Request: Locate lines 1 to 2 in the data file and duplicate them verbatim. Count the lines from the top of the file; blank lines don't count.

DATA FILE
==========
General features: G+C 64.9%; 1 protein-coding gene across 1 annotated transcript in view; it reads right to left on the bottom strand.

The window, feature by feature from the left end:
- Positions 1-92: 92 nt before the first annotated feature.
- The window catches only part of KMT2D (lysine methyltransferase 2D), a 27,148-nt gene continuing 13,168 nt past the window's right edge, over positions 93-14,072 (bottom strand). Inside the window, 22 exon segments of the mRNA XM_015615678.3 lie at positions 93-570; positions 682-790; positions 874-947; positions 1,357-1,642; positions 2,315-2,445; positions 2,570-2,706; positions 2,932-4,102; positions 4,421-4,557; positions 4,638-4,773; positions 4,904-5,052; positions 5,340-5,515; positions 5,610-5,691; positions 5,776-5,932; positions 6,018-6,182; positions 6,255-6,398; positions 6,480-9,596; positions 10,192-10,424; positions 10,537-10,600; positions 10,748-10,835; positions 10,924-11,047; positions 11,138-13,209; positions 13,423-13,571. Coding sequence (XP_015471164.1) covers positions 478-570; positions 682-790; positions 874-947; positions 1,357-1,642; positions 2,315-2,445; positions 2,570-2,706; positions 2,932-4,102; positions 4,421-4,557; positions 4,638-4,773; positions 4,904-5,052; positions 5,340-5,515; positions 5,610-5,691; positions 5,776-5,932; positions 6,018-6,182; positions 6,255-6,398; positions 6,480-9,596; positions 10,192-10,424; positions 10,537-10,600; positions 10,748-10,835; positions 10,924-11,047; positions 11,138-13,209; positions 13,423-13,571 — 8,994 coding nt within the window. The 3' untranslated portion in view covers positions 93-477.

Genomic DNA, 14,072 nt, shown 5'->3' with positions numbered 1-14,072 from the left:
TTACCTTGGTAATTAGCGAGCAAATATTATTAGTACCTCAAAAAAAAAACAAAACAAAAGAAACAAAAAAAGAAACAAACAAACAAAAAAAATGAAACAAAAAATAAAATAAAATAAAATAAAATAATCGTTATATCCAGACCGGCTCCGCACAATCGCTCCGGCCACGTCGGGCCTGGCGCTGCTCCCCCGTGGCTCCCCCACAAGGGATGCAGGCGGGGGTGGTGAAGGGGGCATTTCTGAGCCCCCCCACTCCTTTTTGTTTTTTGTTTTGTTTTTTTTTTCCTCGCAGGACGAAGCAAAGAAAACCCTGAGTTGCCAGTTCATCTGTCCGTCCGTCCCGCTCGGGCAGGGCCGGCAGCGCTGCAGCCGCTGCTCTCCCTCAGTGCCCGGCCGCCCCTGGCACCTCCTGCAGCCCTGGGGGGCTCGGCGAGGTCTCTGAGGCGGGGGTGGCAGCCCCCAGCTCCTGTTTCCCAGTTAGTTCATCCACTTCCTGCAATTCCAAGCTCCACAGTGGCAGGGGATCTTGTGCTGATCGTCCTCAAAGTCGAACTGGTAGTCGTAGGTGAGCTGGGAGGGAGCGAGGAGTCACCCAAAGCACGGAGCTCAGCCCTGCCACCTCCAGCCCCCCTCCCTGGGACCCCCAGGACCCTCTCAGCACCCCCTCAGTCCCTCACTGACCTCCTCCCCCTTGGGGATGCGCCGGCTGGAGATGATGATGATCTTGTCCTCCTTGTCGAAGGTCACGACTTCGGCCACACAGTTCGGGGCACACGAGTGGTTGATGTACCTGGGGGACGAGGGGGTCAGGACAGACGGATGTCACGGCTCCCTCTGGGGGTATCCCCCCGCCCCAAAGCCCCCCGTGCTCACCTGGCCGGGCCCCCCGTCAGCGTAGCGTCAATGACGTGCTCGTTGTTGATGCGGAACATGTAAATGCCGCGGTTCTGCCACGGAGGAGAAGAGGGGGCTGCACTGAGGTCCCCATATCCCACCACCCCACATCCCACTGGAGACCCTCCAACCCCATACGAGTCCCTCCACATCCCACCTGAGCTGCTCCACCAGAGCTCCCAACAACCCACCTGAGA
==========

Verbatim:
General features: G+C 64.9%; 1 protein-coding gene across 1 annotated transcript in view; it reads right to left on the bottom strand.

The window, feature by feature from the left end: